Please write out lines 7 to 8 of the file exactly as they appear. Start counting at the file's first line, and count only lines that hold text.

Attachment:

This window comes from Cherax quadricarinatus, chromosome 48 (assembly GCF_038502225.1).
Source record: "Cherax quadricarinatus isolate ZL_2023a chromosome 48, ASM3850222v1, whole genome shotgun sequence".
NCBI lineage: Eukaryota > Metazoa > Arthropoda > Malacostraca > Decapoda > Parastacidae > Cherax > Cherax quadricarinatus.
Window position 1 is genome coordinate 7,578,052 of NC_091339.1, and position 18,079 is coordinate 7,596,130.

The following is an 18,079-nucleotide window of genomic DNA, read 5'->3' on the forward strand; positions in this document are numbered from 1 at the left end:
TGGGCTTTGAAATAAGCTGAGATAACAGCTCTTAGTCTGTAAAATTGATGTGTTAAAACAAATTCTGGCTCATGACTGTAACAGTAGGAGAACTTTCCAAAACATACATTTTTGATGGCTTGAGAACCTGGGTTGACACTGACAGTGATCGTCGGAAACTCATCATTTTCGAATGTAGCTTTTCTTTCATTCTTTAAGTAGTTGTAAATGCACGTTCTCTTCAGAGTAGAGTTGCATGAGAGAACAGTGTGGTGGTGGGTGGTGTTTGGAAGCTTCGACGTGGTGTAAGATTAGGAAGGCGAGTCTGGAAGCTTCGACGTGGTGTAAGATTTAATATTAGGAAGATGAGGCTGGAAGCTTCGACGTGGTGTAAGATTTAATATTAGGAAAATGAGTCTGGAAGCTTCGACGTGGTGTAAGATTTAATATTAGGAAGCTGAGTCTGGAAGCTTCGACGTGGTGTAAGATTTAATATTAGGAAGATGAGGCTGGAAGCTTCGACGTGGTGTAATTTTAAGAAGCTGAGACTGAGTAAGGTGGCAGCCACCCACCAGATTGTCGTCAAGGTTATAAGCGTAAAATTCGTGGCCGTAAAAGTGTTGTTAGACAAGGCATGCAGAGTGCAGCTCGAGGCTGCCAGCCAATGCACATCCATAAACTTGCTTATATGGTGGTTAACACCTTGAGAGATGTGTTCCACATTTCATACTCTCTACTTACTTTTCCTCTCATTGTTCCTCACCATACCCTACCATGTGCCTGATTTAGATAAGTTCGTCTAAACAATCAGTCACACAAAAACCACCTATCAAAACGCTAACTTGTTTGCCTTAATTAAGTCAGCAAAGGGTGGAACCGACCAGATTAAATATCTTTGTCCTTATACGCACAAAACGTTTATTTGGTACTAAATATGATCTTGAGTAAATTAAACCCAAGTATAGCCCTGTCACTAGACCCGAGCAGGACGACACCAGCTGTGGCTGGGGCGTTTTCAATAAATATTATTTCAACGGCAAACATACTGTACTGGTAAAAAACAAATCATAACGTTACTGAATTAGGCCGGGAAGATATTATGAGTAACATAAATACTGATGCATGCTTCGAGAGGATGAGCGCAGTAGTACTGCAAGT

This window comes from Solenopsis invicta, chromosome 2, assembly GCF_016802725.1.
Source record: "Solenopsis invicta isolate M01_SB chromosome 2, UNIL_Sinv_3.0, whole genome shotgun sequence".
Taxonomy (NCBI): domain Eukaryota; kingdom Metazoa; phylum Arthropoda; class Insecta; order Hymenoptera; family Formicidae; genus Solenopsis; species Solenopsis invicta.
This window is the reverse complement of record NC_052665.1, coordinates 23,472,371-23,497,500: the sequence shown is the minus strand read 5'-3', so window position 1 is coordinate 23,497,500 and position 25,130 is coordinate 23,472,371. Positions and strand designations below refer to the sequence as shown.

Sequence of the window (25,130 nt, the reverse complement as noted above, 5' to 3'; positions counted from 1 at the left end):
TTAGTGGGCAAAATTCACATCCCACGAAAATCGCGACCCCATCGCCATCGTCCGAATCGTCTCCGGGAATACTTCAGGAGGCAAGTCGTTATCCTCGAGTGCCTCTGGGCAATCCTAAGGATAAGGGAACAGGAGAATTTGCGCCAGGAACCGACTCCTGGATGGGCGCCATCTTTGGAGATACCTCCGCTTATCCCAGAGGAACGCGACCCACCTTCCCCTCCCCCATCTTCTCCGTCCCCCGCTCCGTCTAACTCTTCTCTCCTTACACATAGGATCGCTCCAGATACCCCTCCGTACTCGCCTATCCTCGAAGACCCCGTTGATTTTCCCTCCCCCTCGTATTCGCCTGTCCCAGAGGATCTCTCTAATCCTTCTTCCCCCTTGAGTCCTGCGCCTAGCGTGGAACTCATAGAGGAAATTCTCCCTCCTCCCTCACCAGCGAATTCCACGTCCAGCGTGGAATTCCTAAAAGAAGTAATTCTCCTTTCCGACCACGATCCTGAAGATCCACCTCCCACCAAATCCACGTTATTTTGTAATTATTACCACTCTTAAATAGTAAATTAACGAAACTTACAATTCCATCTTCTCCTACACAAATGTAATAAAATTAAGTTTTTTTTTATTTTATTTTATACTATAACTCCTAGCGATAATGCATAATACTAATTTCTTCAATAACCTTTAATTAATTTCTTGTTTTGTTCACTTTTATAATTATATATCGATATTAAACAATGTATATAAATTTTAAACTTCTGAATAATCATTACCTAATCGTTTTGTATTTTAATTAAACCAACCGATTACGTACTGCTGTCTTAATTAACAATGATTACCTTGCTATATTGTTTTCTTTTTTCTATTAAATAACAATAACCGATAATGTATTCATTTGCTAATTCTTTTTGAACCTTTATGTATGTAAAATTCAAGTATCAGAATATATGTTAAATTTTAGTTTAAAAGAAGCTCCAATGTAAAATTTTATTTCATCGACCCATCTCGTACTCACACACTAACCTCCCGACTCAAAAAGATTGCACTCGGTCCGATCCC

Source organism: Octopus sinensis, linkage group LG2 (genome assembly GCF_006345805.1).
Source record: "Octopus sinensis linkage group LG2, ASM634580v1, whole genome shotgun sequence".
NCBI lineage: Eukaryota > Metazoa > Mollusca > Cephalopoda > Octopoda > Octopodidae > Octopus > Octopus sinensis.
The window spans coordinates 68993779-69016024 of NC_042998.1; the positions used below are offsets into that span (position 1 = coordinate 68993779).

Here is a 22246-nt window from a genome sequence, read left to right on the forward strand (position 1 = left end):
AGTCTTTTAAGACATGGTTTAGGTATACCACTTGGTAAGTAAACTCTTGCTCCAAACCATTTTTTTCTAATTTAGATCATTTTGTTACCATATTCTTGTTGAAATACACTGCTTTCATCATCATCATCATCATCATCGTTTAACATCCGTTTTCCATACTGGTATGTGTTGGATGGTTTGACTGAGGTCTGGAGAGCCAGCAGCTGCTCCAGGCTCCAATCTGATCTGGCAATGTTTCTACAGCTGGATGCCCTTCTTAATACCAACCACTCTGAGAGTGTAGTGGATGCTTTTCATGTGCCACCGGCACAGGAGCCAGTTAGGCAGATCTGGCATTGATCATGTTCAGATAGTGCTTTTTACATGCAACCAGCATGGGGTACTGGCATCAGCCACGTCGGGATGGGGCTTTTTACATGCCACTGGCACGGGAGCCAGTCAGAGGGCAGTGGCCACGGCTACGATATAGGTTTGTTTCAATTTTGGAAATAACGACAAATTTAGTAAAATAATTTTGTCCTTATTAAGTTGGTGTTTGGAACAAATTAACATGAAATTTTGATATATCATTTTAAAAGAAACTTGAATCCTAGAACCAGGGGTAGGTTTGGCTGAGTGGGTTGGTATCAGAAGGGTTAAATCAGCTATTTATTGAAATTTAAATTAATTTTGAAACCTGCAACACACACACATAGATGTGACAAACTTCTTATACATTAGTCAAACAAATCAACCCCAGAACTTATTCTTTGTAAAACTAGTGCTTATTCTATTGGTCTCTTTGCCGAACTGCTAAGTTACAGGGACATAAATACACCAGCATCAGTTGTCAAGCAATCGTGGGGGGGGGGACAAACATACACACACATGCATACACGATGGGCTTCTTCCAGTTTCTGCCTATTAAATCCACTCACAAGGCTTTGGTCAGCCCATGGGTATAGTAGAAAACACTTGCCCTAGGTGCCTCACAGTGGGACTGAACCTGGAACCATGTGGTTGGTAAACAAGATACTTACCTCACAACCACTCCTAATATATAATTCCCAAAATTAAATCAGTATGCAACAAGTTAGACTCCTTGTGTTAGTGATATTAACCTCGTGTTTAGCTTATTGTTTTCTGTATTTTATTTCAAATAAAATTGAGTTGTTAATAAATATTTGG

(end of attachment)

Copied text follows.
This window comes from Solenopsis invicta, chromosome 2, assembly GCF_016802725.1.
Source record: "Solenopsis invicta isolate M01_SB chromosome 2, UNIL_Sinv_3.0, whole genome shotgun sequence".